Wireless audio is nothing new, nor is ‘good’ wireless audio. However, getting both of these qualities in one single product is often hard to achieve.
We’ve seen tonnes of wireless audio gadgets from China — we’ve also done a list of the best Apple AirPods alternatives — out of which, most have, on an average, been sufficiently good.
However, if there’s still a market that’s rather unexplored, that of quality stereo Bluetooth earphones that sound good, and just… work.
And that’s where Air by crazybaby attempts to hit jackpot. Lets have a look in this review to see just how far it gets.
There happen to be a lot of market segments, mostly extremely price-sensitive, where the packaging and presentation doesn’t really hold much value. Air by crazybaby, certainly, doesn’t happen to fall in that category.
What you’ll also be happy to find is that the gadget comes pretty nicely packed in a nice and small retail box. Inside, you find a very interesting-looking metal ‘capsule’ containing the business material including some other extras like earplug tips, literature, etc. stuffed on the bottom side of the box.
In more ways than one, the experience of unboxing — and for the most part, using — Air by crazybaby remind you of using an Apple product. What’s appreciable is that they’ve managed to achieve similar levels of satisfaction without explicitly ripping Apple’s designs off.
Coming to the technical side of it, the capsule also serves as a ‘power reserve’ besides being a fancy, handy storage box.
These earphones are probably the most comfortable fit I’ve ever used. It’s certainly way more easy to use than a pair of IEMs, which don’t really go well with me. crazybaby also offer a ‘leash’ for people who are paranoid about losing/damaging the earbuds, which should be really hard to do in my opinion.
As for the music quality, the buds offer a surprisingly rich sound. By ‘rich’ I don’t refer to bass-heavy sound, but instead something that sounds extremely natural and yes, with enough bass. I’ll be honest (while certainly attempting to not sound like I’m trying to sell these buds) in saying that I prefer the sound of these buds over a lot of wired earphones I’ve owned in the past, including some really expensive ones.
I’m told the earbuds come with “0.20” (5.2 mm) Custom-made Hi-Fidelity MicroDrivers” which deliver the sound that I’ve come to love. Also, I’m pretty sure the buds required little or no ‘burn in’ to sound the way they do now.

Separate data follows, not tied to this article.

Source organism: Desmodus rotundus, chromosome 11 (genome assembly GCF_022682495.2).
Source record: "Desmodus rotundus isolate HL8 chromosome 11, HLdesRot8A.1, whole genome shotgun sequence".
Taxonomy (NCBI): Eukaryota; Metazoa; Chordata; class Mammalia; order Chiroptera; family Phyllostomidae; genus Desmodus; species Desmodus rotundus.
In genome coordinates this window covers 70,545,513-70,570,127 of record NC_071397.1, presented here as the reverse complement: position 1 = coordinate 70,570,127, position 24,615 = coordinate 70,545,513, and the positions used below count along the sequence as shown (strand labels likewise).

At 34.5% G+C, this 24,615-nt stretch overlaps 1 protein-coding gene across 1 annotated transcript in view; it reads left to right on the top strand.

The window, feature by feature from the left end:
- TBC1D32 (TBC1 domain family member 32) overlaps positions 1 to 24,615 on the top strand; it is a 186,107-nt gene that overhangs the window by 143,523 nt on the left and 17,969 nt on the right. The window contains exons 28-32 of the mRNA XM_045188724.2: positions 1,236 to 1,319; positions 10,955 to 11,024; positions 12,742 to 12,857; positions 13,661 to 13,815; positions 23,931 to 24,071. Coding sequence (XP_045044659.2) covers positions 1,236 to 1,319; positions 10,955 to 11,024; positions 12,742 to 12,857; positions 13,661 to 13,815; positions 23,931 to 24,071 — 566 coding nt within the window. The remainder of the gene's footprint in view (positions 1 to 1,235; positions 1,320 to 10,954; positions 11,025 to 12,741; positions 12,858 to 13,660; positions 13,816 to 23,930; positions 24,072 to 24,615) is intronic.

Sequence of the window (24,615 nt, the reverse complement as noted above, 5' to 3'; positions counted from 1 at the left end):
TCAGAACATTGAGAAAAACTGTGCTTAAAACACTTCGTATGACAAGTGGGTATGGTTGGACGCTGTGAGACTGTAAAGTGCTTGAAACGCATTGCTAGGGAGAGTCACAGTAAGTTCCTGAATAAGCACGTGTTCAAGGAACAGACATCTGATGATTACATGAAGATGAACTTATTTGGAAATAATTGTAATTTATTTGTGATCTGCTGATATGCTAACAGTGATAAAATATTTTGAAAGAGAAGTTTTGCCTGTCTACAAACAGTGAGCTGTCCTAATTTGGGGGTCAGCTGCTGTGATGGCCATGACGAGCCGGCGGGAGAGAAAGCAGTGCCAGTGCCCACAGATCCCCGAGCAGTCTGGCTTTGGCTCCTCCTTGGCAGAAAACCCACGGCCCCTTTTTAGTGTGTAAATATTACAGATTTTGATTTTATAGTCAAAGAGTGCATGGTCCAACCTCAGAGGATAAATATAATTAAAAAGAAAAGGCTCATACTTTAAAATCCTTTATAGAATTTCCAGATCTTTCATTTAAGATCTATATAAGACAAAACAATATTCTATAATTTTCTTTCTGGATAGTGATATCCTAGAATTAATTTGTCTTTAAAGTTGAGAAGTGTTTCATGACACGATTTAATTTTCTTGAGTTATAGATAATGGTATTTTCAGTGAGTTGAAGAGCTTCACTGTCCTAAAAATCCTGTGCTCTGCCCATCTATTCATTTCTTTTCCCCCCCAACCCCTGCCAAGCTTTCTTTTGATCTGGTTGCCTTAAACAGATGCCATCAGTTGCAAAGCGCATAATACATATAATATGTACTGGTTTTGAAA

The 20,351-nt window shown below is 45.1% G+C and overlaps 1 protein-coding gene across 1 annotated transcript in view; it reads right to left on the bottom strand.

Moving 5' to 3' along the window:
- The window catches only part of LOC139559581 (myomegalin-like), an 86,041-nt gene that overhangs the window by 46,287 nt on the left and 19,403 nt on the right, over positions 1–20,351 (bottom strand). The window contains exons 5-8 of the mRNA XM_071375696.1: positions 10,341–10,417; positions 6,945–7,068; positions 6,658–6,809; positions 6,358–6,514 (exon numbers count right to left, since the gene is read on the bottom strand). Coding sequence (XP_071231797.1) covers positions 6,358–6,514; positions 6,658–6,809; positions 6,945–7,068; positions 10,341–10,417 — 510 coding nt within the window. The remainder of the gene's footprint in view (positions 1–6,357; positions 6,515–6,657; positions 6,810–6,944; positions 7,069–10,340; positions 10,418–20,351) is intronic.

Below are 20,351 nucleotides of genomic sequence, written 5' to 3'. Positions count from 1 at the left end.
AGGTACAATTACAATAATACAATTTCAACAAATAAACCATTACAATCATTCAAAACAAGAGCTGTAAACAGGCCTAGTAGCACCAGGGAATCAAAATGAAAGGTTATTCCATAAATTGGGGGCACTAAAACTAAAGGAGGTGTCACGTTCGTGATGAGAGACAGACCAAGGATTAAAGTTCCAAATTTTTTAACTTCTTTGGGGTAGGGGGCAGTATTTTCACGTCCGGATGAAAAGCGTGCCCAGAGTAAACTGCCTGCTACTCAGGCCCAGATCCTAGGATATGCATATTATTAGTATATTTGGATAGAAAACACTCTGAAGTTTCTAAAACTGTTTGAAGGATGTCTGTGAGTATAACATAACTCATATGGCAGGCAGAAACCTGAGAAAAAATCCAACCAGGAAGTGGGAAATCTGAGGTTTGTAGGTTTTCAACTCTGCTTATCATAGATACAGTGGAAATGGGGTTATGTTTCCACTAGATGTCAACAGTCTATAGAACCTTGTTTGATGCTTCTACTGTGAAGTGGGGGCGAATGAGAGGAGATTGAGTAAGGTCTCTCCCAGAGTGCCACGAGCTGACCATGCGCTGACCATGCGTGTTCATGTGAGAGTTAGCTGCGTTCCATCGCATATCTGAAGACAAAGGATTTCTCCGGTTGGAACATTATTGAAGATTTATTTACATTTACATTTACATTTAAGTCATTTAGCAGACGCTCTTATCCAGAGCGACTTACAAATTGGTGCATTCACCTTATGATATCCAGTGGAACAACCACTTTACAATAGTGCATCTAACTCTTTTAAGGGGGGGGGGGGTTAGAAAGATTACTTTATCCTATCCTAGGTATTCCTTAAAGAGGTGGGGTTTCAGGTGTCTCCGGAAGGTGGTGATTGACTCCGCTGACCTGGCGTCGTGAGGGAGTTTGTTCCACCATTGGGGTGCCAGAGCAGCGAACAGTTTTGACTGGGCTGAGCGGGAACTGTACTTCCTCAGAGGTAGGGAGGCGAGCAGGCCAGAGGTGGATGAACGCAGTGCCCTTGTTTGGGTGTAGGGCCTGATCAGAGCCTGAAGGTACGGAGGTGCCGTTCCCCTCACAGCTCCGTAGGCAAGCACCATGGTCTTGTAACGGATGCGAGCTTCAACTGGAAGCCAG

According to the tech spec of the product, Air by crazybaby also come with passive noise cancelation. And doesn’t it work well! Just to ensure I was right about it, I made a few others use the pair of earphones to check of the noise cancelation, and pretty much everyone had the same sentiment about the feature — it worked really well.
The earbuds also come with a mic on them, which lets you take calls without having to shift to your phone. However, in my usage, the mic has been rather poor. I’ve had to switch to my phone in between calls, which isn’t the most convenient thing to do. For some reason, the earbuds’ built-in mic doesn’t catch voice well enough, which makes it pretty unusable for me during calls.
Battery life on these buds has been very satisfactory too. According to the factory, you can get around 3 hours (music)/4 hours (talktime) on a single charge. On the other hand, the innovative battery capsule storage unit will afford you another 8-9 hours of usage. In my usage, I’ve been able to independently verify that the 3 hours claim is very well true, while it’s a bit difficult measuring 12+ hours with the capsule.
In my opinion, the idea to have a ‘reservoir’ battery is a huge hit. We’re pretty much always using our gadgets these days, and it makes sense to extend the battery life of a gadget, albeit at the expense of longevity (I’m not even sure if that’s the case here, but let’s assume it in the worst case).
Connectivity has been pretty good, but not as good as the rest of the package. The earbuds are really simple to use — you can press and hold the button on the back of the buds to turn them on and then they’re immediately available to pair. However, for some reason, the earbuds won’t work with my MacBook Pro. I’ve used them with a few other phones, and they work more or less flawlessly.
There’s just this little stutter I hear on the right earbud at times, I’m guessing which happens only when the battery is low. These are the only two gripes I have with the connectivity part of Air by crazybaby.
Air by crazybaby come with a retail price tag of $169 (I think they’re $30 a bit too steep at that). For the unaware, the gadget started as a crowdfunded project, which raised a total of $2,761,399 by the end of 2016… which is a lot of money. However, it’s nice to see the company deliver and in a rather satisfactory manner.
You can learn more about Air by crazybaby here, where you’ll also find info on how you can purchase some for yourself.
Meanwhile, drop any questions you might have in the comments section below.